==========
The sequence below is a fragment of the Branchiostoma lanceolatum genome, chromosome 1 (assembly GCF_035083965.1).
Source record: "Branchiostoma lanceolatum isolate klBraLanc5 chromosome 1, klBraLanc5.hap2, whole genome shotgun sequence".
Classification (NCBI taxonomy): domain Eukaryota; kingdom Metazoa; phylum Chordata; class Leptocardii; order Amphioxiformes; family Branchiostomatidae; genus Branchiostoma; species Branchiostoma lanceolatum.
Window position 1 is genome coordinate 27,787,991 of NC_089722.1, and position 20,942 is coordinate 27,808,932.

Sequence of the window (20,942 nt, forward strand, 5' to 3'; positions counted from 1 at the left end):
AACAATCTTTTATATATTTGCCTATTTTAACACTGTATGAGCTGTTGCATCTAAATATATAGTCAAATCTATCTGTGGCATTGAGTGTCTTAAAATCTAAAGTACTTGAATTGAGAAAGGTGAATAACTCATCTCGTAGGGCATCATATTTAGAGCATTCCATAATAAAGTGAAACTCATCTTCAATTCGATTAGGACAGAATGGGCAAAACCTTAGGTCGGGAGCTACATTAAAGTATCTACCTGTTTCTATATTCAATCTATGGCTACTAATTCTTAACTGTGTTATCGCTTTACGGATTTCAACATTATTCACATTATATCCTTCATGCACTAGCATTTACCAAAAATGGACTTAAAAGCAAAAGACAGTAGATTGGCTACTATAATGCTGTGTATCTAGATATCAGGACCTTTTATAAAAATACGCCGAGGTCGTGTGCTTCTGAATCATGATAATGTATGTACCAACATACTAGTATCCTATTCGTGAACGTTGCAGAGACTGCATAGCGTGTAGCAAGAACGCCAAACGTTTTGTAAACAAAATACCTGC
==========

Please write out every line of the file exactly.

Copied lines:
The sequence below is a fragment of the Branchiostoma lanceolatum genome, chromosome 1 (assembly GCF_035083965.1).
Source record: "Branchiostoma lanceolatum isolate klBraLanc5 chromosome 1, klBraLanc5.hap2, whole genome shotgun sequence".
Classification (NCBI taxonomy): domain Eukaryota; kingdom Metazoa; phylum Chordata; class Leptocardii; order Amphioxiformes; family Branchiostomatidae; genus Branchiostoma; species Branchiostoma lanceolatum.
Window position 1 is genome coordinate 27,787,991 of NC_089722.1, and position 20,942 is coordinate 27,808,932.

Sequence of the window (20,942 nt, forward strand, 5' to 3'; positions counted from 1 at the left end):
AACAATCTTTTATATATTTGCCTATTTTAACACTGTATGAGCTGTTGCATCTAAATATATAGTCAAATCTATCTGTGGCATTGAGTGTCTTAAAATCTAAAGTACTTGAATTGAGAAAGGTGAATAACTCATCTCGTAGGGCATCATATTTAGAGCATTCCATAATAAAGTGAAACTCATCTTCAATTCGATTAGGACAGAATGGGCAAAACCTTAGGTCGGGAGCTACATTAAAGTATCTACCTGTTTCTATATTCAATCTATGGCTACTAATTCTTAACTGTGTTATCGCTTTACGGATTTCAACATTATTCACATTATATCCTTCATGCACTAGCATTTACCAAAAATGGACTTAAAAGCAAAAGACAGTAGATTGGCTACTATAATGCTGTGTATCTAGATATCAGGACCTTTTATAAAAATACGCCGAGGTCGTGTGCTTCTGAATCATGATAATGTATGTACCAACATACTAGTATCCTATTCGTGAACGTTGCAGAGACTGCATAGCGTGTAGCAAGAACGCCAAACGTTTTGTAAACAAAATACCTGC